Weaving is my meditation, my salvation from depression, and my hope for the future of community.
When I started my weaving business, I knew that there was something different about this venture. I had started and run other businesses with varying levels of success, but this one had spirit. There was a tiny voice in the back of my head telling me that this business would be the one that changed my life and the lives of others in my community.
At the time I was recovering from the failure of a previous business, living in San Francisco, and working for minimum wage. I knew I didn’t belong in the city so I set out to start a business that I could easily move to the country. I also wanted to do something that would let me be creative every day and form the foundation of the sacred crafts collective that I had dreamt of for over a decade.
At some point in the process of weaving small items to raise money for my production equipment, I realized that I wasn’t depressed any more. Exercising my creative potential seemed to be relieving my depression. I’m not a doctor and I can’t tell people that creativity will cure their depression, I but I can say that it made mine manageable.
When I realized this, I set a goal for myself: exercise my creativity every single day. I believe that every time we engage in the act of creation we are connecting with the divine creator and strengthening the divinity in ourselves.
Once the business was off the ground and others could see a tangible manifestation of my vision, they started appearing and talking about a spiritual community that used craftwork to connect to the sacred. Last June we committed to each other and began the steps toward living together and creating a new community.
Now that we have had some time together, I can report that, as a spiritual practice, creating in a group is not much different than creating on my own. My personal moments of connection with the divine still mostly happen during the time that I spend alone with the threads, letting my muse guide me in my work.
The differences mostly lie in the mundane day-to-day aspects. When I crafted alone, my work and my goals were limited to my own imagination. Now, there is a community that cares, not just what I do, but why I do it.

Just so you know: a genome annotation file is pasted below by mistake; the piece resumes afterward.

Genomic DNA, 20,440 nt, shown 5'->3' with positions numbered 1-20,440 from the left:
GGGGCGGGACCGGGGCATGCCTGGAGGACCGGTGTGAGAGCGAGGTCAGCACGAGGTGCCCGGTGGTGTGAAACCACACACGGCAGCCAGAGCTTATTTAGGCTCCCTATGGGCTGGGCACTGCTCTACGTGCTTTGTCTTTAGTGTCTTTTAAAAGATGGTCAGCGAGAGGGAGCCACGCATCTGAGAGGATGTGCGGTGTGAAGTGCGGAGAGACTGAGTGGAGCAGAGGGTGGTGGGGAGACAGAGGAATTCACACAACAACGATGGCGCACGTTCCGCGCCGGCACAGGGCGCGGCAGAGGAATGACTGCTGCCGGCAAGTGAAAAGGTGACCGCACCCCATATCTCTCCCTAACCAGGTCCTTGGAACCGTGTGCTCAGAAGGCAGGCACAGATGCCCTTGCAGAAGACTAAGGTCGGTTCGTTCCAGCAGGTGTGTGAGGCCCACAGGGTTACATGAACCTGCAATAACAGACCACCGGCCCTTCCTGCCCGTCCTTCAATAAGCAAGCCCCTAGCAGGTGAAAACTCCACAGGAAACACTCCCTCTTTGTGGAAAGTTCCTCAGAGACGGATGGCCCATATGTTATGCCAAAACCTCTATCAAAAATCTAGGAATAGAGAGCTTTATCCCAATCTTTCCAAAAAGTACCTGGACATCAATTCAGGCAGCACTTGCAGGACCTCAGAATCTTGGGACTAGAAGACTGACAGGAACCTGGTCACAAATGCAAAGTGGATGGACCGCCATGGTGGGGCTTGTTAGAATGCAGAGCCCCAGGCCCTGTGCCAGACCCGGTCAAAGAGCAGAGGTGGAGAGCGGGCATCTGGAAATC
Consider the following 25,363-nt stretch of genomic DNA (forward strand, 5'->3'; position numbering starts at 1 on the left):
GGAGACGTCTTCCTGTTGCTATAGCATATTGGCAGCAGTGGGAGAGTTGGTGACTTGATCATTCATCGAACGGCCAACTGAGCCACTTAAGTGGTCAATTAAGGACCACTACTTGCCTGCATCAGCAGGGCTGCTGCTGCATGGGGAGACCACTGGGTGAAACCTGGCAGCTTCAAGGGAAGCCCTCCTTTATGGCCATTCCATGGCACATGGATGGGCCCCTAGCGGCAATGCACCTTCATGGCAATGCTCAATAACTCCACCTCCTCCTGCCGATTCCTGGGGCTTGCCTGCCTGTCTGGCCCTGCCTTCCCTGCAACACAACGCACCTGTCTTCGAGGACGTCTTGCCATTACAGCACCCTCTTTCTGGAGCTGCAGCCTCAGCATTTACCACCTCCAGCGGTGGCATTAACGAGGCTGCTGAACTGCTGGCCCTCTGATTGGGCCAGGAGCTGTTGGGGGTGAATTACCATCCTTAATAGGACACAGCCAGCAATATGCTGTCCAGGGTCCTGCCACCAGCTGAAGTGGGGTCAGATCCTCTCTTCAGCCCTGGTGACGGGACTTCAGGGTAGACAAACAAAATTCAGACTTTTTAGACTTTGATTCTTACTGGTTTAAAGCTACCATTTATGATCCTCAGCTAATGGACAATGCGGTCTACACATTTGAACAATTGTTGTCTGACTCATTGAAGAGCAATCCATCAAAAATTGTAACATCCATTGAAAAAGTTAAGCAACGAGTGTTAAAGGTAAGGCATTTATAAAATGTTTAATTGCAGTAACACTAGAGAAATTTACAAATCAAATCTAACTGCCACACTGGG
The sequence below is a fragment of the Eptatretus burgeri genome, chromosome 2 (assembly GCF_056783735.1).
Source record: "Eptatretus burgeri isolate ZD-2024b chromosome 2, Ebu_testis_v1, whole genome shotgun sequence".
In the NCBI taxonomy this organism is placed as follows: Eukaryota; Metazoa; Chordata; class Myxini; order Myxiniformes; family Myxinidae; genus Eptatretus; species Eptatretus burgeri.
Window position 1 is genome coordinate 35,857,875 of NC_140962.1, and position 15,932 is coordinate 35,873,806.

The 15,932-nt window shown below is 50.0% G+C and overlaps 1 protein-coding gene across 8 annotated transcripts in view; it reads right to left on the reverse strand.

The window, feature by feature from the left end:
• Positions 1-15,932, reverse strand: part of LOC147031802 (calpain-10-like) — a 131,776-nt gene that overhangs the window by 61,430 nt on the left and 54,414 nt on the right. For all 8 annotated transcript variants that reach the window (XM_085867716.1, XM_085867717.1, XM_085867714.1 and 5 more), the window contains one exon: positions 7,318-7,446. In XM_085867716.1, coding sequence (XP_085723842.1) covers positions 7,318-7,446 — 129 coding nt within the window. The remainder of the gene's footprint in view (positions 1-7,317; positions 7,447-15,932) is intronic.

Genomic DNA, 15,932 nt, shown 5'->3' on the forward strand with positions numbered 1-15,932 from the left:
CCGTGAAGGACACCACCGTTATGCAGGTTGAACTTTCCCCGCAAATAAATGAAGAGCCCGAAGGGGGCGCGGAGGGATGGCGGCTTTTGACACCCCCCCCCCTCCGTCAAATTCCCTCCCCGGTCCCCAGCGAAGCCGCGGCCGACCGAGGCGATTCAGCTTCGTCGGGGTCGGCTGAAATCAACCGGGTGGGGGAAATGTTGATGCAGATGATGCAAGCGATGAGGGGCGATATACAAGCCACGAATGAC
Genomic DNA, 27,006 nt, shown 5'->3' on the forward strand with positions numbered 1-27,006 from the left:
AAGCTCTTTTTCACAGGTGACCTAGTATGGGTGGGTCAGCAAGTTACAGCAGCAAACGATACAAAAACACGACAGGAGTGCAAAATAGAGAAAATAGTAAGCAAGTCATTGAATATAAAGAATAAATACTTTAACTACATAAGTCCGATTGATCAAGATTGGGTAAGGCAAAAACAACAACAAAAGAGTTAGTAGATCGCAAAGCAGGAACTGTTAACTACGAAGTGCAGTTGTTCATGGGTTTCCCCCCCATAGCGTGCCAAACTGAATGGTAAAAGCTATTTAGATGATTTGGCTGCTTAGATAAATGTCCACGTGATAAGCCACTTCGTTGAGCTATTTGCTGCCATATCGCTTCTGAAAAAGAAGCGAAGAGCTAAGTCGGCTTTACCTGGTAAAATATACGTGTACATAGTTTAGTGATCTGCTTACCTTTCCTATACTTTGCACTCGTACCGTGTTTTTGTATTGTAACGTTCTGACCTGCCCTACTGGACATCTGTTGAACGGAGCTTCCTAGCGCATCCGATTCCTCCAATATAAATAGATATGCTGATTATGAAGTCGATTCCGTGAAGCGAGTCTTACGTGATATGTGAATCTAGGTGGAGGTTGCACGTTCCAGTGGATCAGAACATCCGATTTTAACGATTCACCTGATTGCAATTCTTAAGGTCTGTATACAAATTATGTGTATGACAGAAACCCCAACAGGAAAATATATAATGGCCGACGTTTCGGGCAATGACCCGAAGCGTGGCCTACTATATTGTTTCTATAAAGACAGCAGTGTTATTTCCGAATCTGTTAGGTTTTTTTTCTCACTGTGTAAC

We help each other with every task from evaluating potential designs to critiquing photography, reviewing business decisions, and much, much more. They help shake me out of my own thought process and become a better artist that I could have ever been on my own, and to always remember our community goals in my process.
We do have one community practice that enhances my personal spiritual work. In this group, we make it a point to acknowledge the sacred in each other. Everyone has a different way of connecting with the divine and these differences serve as a constant reminder that nobody’s way is better than anyone else’s.
As part of our practice, we set aside time to share our spiritual experiences with each other and celebrate the diversity of spirit. Nobody’s reality is judged by the others, but simply shared. This seemingly simple practice does more than anything else to take our individual threads and weave them into a community experience.
In woven cloth, every thread in the warp touches every thread in the weft. If a thread is removed, the quality of the cloth is changed and weakened. In a close community, every person’s life touches every other. They cannot be separated without changing and weakening the group. We hold it as a constant goal to develop our close community and then teach others how to do this for themselves.
Many people have asked about contacting us, coming to visit, or joining the group. For now our community is cloistered while we do the work of developing a structure that will allow us to share and grow when the time comes. While we develop our community, we are always doing the sacred craftwork and going out on weekends to bring our vision into the world for others to see. If you are interested in meeting up on one of our trips into the world, take a look at our events calendar and see if and when we’ll be in your area.
Blossom Merz, also known as The Weaving Monk, weaves cloth as part of a small spiritual community in Southern Oregon. He uses his craft to further their vision of a world where people are more connected to each other and the items in their lives. Blossom and his weaving community sell their wares at events up and down the West Coast as well as through his Etsy store.